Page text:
In a study published in JAMA Internal Medicine, Brigham and Women’s Hospital researchers document that among private health plan enrollees, in recent years, there has been a substantial shift from emergency departments to urgent care centers when it comes to patients receiving care for low-acuity conditions. In the cohort study, a team of investigators focused on the period between January 2008 and December 2015, examining de-identified data from Aetna, a large, commercial health insurance company, which insured approximately 20 million members per study year. The team found that from 2008 to 2015 there was a large drop in emergency room visits and a substantial increase in the use of urgent care centers. Retail clinics and telemedicine utilization also increased substantially during this time, but when compared to urgent care centers and emergency rooms, they still accounted for a small number of visits.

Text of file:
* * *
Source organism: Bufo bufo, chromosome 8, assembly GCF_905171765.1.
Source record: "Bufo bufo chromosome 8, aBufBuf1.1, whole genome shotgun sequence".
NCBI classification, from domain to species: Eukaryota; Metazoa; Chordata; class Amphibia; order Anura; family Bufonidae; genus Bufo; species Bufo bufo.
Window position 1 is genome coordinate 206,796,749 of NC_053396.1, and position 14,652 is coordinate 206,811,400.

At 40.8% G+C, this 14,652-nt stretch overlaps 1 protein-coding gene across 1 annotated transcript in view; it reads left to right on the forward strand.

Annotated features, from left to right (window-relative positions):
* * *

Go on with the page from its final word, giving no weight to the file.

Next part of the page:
- Trends in Visits to Acute Care Venues for Treatment of Low-Acuity Conditions in the United States From 2008 to 2015. JAMA. September 4, 2018
- Brigham and Women’s Hospital news release: https://www.eurekalert.org/pub_releases/2018-09/bawh-ucv083118.php